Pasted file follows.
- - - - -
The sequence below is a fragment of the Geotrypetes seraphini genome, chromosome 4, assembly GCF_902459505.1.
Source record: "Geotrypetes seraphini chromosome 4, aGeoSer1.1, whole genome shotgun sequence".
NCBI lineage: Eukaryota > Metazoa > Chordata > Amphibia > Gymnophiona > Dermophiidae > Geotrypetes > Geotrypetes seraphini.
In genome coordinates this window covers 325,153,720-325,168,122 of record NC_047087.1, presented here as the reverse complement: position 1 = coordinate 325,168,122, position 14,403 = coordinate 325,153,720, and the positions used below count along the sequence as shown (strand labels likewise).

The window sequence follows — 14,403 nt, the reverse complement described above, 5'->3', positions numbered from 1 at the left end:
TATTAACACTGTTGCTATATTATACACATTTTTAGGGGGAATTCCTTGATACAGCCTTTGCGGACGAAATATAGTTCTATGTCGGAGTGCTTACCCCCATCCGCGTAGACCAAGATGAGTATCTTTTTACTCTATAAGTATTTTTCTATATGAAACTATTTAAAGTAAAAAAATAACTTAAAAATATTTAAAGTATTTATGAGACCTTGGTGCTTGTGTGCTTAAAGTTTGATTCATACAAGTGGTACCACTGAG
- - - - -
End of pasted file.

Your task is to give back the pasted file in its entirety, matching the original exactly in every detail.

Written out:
The sequence below is a fragment of the Geotrypetes seraphini genome, chromosome 4, assembly GCF_902459505.1.
Source record: "Geotrypetes seraphini chromosome 4, aGeoSer1.1, whole genome shotgun sequence".
NCBI lineage: Eukaryota > Metazoa > Chordata > Amphibia > Gymnophiona > Dermophiidae > Geotrypetes > Geotrypetes seraphini.
In genome coordinates this window covers 325,153,720-325,168,122 of record NC_047087.1, presented here as the reverse complement: position 1 = coordinate 325,168,122, position 14,403 = coordinate 325,153,720, and the positions used below count along the sequence as shown (strand labels likewise).

The window sequence follows — 14,403 nt, the reverse complement described above, 5'->3', positions numbered from 1 at the left end:
TATTAACACTGTTGCTATATTATACACATTTTTAGGGGGAATTCCTTGATACAGCCTTTGCGGACGAAATATAGTTCTATGTCGGAGTGCTTACCCCCATCCGCGTAGACCAAGATGAGTATCTTTTTACTCTATAAGTATTTTTCTATATGAAACTATTTAAAGTAAAAAAATAACTTAAAAATATTTAAAGTATTTATGAGACCTTGGTGCTTGTGTGCTTAAAGTTTGATTCATACAAGTGGTACCACTGAG